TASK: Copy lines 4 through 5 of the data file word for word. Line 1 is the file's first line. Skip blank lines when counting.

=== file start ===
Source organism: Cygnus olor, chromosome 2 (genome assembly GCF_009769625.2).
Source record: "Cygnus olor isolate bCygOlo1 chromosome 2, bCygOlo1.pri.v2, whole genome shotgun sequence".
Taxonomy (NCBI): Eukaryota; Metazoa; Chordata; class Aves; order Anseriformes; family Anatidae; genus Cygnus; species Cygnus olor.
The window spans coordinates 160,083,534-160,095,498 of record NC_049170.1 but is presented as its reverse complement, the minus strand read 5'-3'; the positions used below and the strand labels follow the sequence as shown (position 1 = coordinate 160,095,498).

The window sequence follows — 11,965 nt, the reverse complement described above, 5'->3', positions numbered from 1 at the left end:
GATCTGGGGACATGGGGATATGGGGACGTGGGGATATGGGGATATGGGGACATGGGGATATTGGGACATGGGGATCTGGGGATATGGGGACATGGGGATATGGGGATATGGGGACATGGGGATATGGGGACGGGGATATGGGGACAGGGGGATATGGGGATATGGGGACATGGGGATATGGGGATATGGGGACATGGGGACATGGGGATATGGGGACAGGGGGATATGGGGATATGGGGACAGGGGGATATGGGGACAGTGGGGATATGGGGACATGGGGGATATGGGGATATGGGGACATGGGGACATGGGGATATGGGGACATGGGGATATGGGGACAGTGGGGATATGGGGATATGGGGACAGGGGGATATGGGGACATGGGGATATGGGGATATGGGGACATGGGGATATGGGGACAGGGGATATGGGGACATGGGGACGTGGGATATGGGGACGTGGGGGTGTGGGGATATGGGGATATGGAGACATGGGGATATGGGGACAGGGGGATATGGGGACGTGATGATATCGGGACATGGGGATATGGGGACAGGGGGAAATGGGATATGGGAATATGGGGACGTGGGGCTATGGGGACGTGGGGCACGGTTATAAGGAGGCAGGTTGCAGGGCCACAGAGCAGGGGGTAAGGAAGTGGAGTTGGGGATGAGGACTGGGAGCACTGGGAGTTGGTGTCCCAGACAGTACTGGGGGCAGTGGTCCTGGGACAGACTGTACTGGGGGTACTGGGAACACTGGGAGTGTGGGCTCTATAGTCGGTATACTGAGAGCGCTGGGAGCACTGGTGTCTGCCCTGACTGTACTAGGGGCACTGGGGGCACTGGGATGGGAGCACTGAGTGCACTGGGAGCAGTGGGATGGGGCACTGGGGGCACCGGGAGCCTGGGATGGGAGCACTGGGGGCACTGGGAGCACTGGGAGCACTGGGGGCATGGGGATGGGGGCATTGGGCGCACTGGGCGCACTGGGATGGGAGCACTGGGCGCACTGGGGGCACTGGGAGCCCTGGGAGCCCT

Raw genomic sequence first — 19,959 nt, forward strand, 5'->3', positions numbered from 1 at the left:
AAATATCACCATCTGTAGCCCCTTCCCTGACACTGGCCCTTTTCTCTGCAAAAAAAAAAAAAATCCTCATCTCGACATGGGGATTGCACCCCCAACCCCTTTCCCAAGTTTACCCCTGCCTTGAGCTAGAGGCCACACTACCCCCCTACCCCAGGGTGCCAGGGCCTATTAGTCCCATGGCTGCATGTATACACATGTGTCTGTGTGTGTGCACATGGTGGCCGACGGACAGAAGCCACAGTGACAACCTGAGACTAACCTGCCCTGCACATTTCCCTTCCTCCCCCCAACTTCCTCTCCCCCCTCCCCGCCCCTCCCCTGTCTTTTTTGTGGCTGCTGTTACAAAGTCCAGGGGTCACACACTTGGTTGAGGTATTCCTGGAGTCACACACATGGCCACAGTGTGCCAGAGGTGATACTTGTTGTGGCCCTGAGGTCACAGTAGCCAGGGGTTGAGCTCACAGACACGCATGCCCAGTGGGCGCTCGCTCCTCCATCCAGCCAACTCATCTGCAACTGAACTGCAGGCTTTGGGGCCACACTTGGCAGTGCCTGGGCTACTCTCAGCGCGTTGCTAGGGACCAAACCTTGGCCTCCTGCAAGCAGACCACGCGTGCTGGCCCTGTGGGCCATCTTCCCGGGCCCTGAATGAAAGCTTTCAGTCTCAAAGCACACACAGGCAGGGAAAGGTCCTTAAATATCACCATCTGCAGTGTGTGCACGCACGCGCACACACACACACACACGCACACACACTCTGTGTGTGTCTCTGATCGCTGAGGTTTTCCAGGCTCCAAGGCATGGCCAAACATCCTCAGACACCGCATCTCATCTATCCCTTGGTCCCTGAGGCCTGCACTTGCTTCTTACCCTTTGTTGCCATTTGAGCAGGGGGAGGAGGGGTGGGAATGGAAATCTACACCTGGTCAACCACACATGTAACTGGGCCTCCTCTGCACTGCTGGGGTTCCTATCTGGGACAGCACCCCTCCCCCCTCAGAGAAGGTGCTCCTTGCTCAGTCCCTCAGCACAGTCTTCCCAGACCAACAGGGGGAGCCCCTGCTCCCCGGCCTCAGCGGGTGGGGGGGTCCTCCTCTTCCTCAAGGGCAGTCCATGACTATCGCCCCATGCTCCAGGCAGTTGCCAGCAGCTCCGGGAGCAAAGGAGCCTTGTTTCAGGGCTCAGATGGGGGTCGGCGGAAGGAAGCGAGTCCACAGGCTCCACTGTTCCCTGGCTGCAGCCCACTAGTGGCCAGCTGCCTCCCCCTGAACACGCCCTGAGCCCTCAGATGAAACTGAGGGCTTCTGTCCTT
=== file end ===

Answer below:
The window spans coordinates 160,083,534-160,095,498 of record NC_049170.1 but is presented as its reverse complement, the minus strand read 5'-3'; the positions used below and the strand labels follow the sequence as shown (position 1 = coordinate 160,095,498).

The window sequence follows — 11,965 nt, the reverse complement described above, 5'->3', positions numbered from 1 at the left end: